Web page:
I purchased more after the stock price recently fell into the mid-$14 range. KAR reported disappointing earnings and guidance, but I ultimately believe the company’s strong cash flows make it very cheap. I expect this company to generate about $1.40 per share in free cash flow, and that represents a 10% yield on my recent purchase price for a company that earns returns on capital approaching 20%.
There are headwinds to both businesses, mainly due to exposure to the same phenomenon. People are increasingly purchasing cars online via companies like Carvana or through sophisticated dealers such as CarMax which have their own wholesale auction functions. These companies are increasingly placing pressure on mom-and-pop dealers who cannot keep up with the pace of technological innovation occurring in the industry. While I acknowledge this risk, I do not believe this dynamic will prevent KAR from generating lots of cash flow for investors. This is more squarely in the camp of a value investment, and the “hair” on an investment like this does not prevent it from being a successful investment, though I am less likely to hold onto an investment like this for a lengthy period of time.
New Portfolio Activity: Grocery Outlet
When you think of high-growth businesses, groceries is not the top of the list. With that said, I believe Grocery Outlet Holdings (GO) has a good business model and a significant opportunity for expansion. Grocery Outlet operates a deep-discount grocery model where about half of their selection is priced at 40-70% off traditional grocers. They offer other goods that don’t typically sell at discounts to provide a full selection. The other key to their model is that it is somewhat of a franchise model. Grocery Outlet selects individuals with grocery retail experience to run the stores like owners (operators), and they pay them a commission based on the store’s profitability. This offers a significantly higher earnings opportunity for the operator than as a store manager at another chain, and this arrangement significantly aligns the operators with Grocery Outlet, which I love. The last piece of the puzzle is that Grocery Outlet currently only has 380 stores on the West Coast and in parts of Pennsylvania. It might come as no surprise that customers love low prices, and with an average square footage of 14,000, I believe that continued growth is reasonable to expect.
Grocery Outlet’s goal has been to grow store count by 10% annually, and over the last 15 years they have growth same-store sales (SSS) by over 5% annually. SSS may slow over time as the store base matures, but GO could see sales growth in the 12-15% range for several years. Because of Grocery Outlet’s model, I think they will be able to effectively leverage their expenses, so there is a decent argument to be made that profits can grow in the 15-17% range for another 10 years or more.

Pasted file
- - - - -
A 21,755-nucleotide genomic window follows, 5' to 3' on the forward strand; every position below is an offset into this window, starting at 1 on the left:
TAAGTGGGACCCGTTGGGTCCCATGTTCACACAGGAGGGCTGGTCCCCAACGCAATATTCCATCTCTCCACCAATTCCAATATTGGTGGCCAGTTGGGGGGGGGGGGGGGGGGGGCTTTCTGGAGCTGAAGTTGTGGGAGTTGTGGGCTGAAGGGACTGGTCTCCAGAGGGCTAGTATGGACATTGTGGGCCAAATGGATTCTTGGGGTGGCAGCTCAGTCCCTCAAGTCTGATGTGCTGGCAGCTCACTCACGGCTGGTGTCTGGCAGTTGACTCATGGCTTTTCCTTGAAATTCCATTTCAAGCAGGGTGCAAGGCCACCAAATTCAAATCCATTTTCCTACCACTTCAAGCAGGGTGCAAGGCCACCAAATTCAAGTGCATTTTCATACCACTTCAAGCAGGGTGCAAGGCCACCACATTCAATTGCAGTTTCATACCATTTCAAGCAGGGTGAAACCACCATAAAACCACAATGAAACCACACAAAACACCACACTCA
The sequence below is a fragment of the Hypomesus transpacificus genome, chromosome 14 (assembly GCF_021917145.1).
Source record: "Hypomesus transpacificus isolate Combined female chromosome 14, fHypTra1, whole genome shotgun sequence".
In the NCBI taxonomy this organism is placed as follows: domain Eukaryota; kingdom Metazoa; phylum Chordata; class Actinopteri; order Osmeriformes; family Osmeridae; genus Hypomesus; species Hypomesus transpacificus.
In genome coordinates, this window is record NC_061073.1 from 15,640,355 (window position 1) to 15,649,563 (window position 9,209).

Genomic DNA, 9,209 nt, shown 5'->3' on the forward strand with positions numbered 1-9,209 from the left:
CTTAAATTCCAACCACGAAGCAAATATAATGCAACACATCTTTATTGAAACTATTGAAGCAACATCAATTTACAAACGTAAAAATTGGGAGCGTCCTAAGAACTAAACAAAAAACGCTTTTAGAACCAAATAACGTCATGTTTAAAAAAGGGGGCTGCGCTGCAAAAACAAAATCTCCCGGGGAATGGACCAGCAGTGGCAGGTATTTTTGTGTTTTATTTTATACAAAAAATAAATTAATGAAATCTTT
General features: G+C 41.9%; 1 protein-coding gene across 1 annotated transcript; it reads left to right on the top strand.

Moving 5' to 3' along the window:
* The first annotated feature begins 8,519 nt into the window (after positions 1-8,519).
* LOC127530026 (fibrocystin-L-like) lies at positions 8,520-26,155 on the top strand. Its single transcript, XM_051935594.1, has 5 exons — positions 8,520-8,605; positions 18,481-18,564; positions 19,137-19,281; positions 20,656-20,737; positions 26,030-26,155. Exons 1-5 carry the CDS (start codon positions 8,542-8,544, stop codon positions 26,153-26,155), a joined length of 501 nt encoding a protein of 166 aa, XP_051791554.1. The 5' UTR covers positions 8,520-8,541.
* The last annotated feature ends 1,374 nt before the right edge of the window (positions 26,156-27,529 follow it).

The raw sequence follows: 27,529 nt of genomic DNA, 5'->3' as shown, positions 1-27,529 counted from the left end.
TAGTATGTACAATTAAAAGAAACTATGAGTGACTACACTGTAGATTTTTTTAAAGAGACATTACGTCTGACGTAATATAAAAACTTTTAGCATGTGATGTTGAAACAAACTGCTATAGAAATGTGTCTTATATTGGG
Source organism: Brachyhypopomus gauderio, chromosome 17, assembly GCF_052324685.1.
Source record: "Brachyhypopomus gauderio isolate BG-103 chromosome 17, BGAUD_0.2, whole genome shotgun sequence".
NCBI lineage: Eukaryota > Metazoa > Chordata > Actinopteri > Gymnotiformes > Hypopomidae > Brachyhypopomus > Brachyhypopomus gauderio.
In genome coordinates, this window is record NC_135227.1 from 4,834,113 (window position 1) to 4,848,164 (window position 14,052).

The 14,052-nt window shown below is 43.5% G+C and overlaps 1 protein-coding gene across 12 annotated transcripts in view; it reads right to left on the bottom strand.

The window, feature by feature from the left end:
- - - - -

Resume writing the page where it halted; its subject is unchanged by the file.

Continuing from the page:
Constellation Software / Topicus
I have observed Constellation Software from afar as it created an impressive track record of acquiring truly dizzying numbers of software businesses. Constellation’s Mark Leonard could very well be considered among the investment greats of this generation based on his track record and communication about his thought process. Along the way, Constellation generated very strong returns despite my skepticism that they could continue to scale their acquisition pace by purchasing dozens of small companies per year. They avoided the issue of how they could deploy their increasing amounts of capital by paying regular as well as occasional special dividends.
Not that I take much solace in being correct in this case, but Mark Leonard now agrees that they cannot continue to deploy capital in the same small acquisitions they have historically. Leonard recently announced that he would be willing to make larger acquisitions even if it caused Constellation to reduce their internal return targets. Given Leonard’s team’s historically strong price discipline, I feel comfortable that any large acquisitions they pursue will be consummated at decent prices. Further, Constellation also showed a willingness to deconsolidate. In other words, they agreed to become smaller by spinning off Topicus earlier this year. Topicus is the result of a merger between Constellation’s TSS division and Topicus, resulting in Topicus as a larger Europe-focused software conglomerate. Based on what I know about Topicus, they have historically achieved greater organic growth than Constellation historically has. The addition of Topicus into the Constellation orbit may generate positive benefits for Constellation as well by sharing best practices on how to accelerate growth.